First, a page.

Accepting Online Payment for Your Library and ‘Stripe’ as an Example
1. ACCEPTING ONLINE
PAYMENT FOR YOUR
& ‘STRIPE’ AS AN EXAMPLE
Code4Lib DC Unconference, Aug. 11-12, 2014.
Associate Director for Library Applications and Knowledge
University of Maryland, Baltimore
Health Sciences and Human Services Library
2. Elements of Online Payment
ACH (Automated Clearing House) payments: Electronic credit
and debit transfers. Most payment solutions use ACH to send
money (minus fees) to their customers.
Merchant Account: A bank account that allows a customer to
receive payments through credit or debit cards. Merchant providers
are required to obey regulations established by card associations.
Many processors act as both the merchant account as well as the
Payment Gateway: The middleman between the merchant and
their sponsoring bank. It allows merchants to securely pass credit
card information between the customer and the merchant and also
between merchant and the payment processor.
Payment Processor: A company that a merchant uses to handle
credit card transactions. Payment processors implement anti-fraud
measures to ensure that both the front-facing customer and the
merchant are protected.
PCI (the Payment Card Industry) Compliance: A merchant or
payment gateway must set up their payment environment in a way
that meets the Payment Card Industry Data Security Standard (PCI
3. How Online Payment Works
Different payment gateways,
merchant accounts, and
bank accounts are setup to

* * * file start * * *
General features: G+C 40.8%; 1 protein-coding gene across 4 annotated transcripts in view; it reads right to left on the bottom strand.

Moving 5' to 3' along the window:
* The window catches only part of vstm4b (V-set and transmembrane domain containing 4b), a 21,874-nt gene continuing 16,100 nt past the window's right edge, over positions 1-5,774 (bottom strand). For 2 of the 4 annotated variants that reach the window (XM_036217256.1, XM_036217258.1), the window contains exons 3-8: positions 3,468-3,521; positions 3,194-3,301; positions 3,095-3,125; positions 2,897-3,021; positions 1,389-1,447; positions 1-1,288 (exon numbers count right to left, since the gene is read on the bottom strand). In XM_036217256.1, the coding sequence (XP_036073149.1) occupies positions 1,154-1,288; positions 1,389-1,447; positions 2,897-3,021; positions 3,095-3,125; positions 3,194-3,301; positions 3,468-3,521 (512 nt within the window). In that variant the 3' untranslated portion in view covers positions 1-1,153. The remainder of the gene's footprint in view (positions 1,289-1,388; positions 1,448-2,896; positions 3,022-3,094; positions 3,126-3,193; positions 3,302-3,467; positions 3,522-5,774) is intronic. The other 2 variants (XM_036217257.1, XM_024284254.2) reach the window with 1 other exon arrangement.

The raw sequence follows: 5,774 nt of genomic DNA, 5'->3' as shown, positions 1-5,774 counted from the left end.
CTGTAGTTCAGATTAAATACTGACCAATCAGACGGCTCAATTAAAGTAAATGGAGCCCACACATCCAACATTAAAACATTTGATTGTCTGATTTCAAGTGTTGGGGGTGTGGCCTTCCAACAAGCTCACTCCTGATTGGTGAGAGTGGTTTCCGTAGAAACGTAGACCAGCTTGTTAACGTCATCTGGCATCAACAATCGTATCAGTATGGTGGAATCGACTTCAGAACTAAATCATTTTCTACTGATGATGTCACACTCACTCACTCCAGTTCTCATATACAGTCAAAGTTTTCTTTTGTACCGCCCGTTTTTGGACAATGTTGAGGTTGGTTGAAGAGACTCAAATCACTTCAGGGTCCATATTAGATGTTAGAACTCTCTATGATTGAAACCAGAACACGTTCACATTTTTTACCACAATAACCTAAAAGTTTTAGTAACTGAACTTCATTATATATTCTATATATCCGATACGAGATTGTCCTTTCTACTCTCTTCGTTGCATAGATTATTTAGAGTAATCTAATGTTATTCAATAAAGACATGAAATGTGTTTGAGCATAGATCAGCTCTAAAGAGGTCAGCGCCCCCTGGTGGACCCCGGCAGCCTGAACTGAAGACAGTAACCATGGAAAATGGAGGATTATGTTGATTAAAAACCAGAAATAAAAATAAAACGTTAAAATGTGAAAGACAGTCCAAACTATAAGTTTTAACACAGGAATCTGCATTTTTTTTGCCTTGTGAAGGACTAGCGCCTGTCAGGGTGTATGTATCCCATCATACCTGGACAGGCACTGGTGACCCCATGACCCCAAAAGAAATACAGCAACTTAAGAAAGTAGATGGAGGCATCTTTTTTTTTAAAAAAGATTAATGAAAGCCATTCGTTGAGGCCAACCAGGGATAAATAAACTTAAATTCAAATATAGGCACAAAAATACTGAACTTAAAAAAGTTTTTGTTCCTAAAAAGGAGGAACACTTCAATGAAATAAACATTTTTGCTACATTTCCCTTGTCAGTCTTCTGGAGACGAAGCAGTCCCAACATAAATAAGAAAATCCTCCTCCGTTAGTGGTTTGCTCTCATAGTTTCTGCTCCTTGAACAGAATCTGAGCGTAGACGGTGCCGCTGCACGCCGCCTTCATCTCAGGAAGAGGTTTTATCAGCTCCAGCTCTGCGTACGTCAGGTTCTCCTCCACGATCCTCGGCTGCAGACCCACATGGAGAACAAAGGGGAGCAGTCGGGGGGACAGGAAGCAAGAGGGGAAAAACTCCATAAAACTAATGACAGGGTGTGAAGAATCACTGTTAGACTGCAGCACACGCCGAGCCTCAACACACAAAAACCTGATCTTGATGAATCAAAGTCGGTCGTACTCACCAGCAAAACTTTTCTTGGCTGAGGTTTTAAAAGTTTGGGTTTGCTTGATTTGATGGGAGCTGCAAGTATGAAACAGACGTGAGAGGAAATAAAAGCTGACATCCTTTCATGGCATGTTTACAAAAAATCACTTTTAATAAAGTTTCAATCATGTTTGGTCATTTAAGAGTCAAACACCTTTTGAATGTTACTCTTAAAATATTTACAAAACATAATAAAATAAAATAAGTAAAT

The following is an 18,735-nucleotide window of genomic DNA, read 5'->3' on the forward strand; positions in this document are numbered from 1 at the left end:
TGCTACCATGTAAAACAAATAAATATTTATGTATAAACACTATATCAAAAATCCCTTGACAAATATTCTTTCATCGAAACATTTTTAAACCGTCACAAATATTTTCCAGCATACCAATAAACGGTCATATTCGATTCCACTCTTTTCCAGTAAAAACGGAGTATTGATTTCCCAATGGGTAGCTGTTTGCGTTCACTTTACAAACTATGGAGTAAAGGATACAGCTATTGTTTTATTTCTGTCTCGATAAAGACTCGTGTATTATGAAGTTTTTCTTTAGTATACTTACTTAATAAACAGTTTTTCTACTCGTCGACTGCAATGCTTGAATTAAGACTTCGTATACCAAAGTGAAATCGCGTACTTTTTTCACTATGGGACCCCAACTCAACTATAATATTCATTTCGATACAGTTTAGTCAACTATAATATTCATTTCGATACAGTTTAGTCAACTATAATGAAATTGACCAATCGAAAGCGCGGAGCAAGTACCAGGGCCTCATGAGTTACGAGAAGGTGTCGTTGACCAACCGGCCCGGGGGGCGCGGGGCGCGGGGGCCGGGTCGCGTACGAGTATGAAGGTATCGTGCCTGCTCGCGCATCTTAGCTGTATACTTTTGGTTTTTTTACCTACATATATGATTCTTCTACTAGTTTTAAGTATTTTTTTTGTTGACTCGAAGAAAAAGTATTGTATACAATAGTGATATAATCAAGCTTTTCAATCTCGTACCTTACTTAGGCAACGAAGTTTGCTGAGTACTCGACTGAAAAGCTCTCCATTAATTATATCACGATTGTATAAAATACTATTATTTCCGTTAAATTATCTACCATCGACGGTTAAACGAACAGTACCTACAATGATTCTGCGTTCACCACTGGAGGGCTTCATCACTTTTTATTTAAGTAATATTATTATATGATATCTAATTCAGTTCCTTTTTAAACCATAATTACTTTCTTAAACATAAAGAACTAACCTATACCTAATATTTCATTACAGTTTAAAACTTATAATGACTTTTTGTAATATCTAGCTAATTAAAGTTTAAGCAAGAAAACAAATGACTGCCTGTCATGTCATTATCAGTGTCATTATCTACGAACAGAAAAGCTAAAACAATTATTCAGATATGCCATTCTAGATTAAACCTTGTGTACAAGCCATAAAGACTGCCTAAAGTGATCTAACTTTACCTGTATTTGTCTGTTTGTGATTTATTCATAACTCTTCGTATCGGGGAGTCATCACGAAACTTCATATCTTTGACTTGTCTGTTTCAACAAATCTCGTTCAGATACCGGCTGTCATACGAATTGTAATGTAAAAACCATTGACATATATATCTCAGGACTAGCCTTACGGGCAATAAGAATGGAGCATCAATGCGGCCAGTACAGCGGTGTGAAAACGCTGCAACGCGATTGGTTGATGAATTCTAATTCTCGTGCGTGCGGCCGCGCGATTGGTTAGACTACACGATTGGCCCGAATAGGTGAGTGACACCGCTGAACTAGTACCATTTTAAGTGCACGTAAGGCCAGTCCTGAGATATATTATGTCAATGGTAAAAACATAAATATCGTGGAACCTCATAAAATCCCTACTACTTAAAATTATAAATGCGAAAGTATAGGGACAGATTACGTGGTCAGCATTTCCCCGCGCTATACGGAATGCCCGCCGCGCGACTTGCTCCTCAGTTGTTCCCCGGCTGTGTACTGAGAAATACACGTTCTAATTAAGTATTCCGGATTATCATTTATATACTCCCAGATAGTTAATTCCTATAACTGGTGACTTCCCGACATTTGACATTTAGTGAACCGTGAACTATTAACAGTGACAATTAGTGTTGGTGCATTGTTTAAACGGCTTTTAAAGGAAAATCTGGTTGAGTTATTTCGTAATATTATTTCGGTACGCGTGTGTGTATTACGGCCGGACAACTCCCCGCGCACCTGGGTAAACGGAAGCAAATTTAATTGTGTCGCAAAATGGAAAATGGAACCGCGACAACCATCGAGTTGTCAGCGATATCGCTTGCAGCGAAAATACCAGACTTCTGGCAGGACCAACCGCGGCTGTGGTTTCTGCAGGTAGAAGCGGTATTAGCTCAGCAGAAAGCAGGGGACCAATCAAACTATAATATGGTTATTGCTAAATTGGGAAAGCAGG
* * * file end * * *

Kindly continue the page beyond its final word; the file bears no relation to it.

work together (or not). Your
bank may also be able to
act as the merchant
Stripe acts as both the
payment gateway and
the merchant account.
customer and order
information to Stripe,
Stripe clears the
with the associated
credit card company,
and Stripe puts the
money in your bank
12. Modify and Enhance
Add Patron & Payment Details.
Allow custom amount for payment.
Change the currency to USD.
Configure the validation for new fields.
(Bootstrapvalidator jQuery Plugin)
Hide the payment form once the charge goes
You create a form on your website that accepts the payment details.
you create an event handler for the form’s submission).
When the form is submitted, the user’s payment details are securely sent to
Stripe via Ajax.
Stripe will confirm that the payment information is valid and return a token
that uniquely identifies that payment information.
a hidden form element and submits the form.
The server-side script (aka, the PHP code) that handles the form’s
submission uses the token to actually process the payment.
So the customer never leaves your site but the payment information never
hits your server: the best of both worlds. (This is the process when all
works well; payment verification errors introduce new processes.)